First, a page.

Did you ever go looking for one thing and end up finding something else entirely? That’s what happened to me recently when I was researching old newspapers. I turned up a couple of “gems” of information that I just need to share.
While looking through a large storage tote of newspaper clippings donated to the Westville History Center, I came across a couple of undated, yellowing clippings that caught my eye.
The first clipping headline read: “Tuper’s Calf Unconventional, An Oddity in Bovine Circles.” The story goes on to explain that a 6-month-old calf on the Eugene Tuper farm in South Bombay resembled a miniature buffalo.
Named “Unconventional,” she was born of Jersey stock, was 3 feet long and 2 feet high, had shaggy black hair, was double jointed at the ankles and had a pug face. She easily became a pet to Mrs. Tuper.
The Tupers built a small pen for her in a garage. Mr. Tuper picked her up daily and carried her around, placing her in the sun when he thought she needed some recreation.
Unconventional drank 4 quarts of milk a day and became a little butterball. She weighed about 70 pounds and was very friendly.
Mr. Tuper said, “Most calves are standoffish when strangers approach them but not Unconventional … She enjoys being petted and babied.”
The article also said the odd-looking bovine didn’t moo, but just made a coughing sound instead. By all reports, the calf was in good health. The clipping includes a photo that I will scan and put on my Facebook page. Take a look. You will be amazed.
The clipping doesn’t include a date or the name of the newspaper. It does mention the Post Standard that was located in Watertown on the back side. A search of the Northern New York Historical Newspaper website didn’t turn up any information on what happened to Unconventional. If anyone knows, I’d be pleased to hear from them.
Another article in the bin ran in the Malone Evening Telegram in 1983. It tells the true story of a baby moose that became a family pet.
In the spring of 1908, Henry Trudell of Mountain View was walking out of the woods from a long day of logging when he found a baby moose on the railroad tracks. John Garland Jr., who worked for Trudell, decided to take the baby home with him. He and his father, John Garland Sr., raised and trained the moose, letting him have the run of the farm in east Duane.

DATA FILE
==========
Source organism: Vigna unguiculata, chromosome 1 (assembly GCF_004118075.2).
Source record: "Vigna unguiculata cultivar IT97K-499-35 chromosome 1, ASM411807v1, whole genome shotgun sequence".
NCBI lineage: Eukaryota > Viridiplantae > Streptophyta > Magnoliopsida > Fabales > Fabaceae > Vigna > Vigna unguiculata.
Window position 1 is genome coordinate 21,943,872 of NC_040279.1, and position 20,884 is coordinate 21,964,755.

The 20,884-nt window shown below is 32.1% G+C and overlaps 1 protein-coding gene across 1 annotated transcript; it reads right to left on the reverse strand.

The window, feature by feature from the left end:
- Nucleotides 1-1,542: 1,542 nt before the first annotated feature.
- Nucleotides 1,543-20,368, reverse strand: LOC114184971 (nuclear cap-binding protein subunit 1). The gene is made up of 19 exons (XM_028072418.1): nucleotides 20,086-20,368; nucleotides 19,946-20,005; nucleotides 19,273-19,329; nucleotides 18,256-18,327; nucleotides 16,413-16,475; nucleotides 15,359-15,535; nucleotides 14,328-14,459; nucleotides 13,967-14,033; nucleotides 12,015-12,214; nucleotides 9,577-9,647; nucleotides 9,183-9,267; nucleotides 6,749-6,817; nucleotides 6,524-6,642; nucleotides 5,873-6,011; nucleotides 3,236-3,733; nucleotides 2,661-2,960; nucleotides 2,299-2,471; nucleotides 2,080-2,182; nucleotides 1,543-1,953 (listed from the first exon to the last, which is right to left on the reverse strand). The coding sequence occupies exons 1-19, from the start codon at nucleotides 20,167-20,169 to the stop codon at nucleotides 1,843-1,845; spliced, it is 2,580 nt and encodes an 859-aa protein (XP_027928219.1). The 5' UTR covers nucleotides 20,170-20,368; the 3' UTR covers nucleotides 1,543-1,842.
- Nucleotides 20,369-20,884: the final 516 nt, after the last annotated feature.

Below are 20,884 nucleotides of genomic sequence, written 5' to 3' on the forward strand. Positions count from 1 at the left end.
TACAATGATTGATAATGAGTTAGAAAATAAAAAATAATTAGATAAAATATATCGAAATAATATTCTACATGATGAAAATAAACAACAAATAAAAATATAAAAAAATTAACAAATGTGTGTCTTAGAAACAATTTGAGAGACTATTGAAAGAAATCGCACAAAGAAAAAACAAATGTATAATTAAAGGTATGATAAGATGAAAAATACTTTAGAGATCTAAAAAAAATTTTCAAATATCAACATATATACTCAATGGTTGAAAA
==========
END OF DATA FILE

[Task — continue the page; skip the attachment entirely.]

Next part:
The story continues, as told by Edward Garland, a grandson: “…one fine day the moose decided to go into the house, stepping over my sister, Winfred, who was about a year old at the time. My mother was nearly scared out of her wits. She in turn got after my father to get rid of it (the moose) because it was becoming such a nuisance.”
He goes on to tell that his father hated to get rid of the animal because he had trained it to draw a wagon just like a horse. Garland Sr. had seen the moose run like lightning, so he took him to the fairgrounds to train him to race, but “the moose got lonesome being cooped and tied in the pen. They claim he was overfed so he died of a lonely heart and overeating.”
This might be just a tall tale except for the fact there is a picture with the article. Indeed, the moose is harnessed to a wagon. I will also scan and post this picture on Facebook.
Believe it or not, winter will be here before long, and we will all be spending more time inside. So dive into those research projects and fall closet-cleaning chores you’ve been dreading. You never know what you’re going to find, and if you find something hysterical, unbelievable or outlandish, drop me a note. I’d love to hear from you.
One last thought, as always, please be kind to each other. The world needs more kindness.
Susan Tobias lives in Plattsburgh with her husband, Toby. She started at the Press-Republican in 1977. The Tobiases have six children, 18 grandchildren and two great-grandchildren. They enjoy traveling to Maine and Colorado, and in her spare time, Susan loves to research local history and genealogy. Reach her by email at firstname.lastname@example.org.